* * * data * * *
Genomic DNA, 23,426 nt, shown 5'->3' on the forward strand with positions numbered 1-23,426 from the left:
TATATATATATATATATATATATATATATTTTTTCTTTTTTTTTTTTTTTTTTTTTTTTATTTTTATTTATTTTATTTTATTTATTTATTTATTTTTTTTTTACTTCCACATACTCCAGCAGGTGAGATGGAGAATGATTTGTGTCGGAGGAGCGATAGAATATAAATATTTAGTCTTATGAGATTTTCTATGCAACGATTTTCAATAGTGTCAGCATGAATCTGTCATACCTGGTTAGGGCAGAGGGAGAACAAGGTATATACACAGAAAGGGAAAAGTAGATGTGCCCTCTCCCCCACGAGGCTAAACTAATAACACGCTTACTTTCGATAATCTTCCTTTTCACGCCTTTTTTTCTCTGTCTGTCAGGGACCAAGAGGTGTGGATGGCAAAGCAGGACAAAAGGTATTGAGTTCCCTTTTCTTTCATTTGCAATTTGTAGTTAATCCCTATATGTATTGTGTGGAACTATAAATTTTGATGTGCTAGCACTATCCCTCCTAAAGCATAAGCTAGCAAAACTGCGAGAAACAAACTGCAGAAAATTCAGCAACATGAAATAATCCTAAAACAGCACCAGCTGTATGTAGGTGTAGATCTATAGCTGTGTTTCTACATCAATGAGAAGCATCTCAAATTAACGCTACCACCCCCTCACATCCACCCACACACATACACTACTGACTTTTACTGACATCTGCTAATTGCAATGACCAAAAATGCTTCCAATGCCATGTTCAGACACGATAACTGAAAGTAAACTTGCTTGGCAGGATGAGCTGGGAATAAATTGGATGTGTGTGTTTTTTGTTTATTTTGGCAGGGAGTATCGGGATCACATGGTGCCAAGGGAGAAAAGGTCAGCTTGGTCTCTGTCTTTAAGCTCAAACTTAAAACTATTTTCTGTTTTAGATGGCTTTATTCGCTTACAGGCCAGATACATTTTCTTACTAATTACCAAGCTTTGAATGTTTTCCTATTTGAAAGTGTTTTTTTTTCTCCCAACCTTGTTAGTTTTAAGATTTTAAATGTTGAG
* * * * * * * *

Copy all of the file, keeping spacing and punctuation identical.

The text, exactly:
Genomic DNA, 23,426 nt, shown 5'->3' on the forward strand with positions numbered 1-23,426 from the left:
TATATATATATATATATATATATATATATTTTTTCTTTTTTTTTTTTTTTTTTTTTTTTATTTTTATTTATTTTATTTTATTTATTTATTTATTTTTTTTTTACTTCCACATACTCCAGCAGGTGAGATGGAGAATGATTTGTGTCGGAGGAGCGATAGAATATAAATATTTAGTCTTATGAGATTTTCTATGCAACGATTTTCAATAGTGTCAGCATGAATCTGTCATACCTGGTTAGGGCAGAGGGAGAACAAGGTATATACACAGAAAGGGAAAAGTAGATGTGCCCTCTCCCCCACGAGGCTAAACTAATAACACGCTTACTTTCGATAATCTTCCTTTTCACGCCTTTTTTTCTCTGTCTGTCAGGGACCAAGAGGTGTGGATGGCAAAGCAGGACAAAAGGTATTGAGTTCCCTTTTCTTTCATTTGCAATTTGTAGTTAATCCCTATATGTATTGTGTGGAACTATAAATTTTGATGTGCTAGCACTATCCCTCCTAAAGCATAAGCTAGCAAAACTGCGAGAAACAAACTGCAGAAAATTCAGCAACATGAAATAATCCTAAAACAGCACCAGCTGTATGTAGGTGTAGATCTATAGCTGTGTTTCTACATCAATGAGAAGCATCTCAAATTAACGCTACCACCCCCTCACATCCACCCACACACATACACTACTGACTTTTACTGACATCTGCTAATTGCAATGACCAAAAATGCTTCCAATGCCATGTTCAGACACGATAACTGAAAGTAAACTTGCTTGGCAGGATGAGCTGGGAATAAATTGGATGTGTGTGTTTTTTGTTTATTTTGGCAGGGAGTATCGGGATCACATGGTGCCAAGGGAGAAAAGGTCAGCTTGGTCTCTGTCTTTAAGCTCAAACTTAAAACTATTTTCTGTTTTAGATGGCTTTATTCGCTTACAGGCCAGATACATTTTCTTACTAATTACCAAGCTTTGAATGTTTTCCTATTTGAAAGTGTTTTTTTTTCTCCCAACCTTGTTAGTTTTAAGATTTTAAATGTTGAG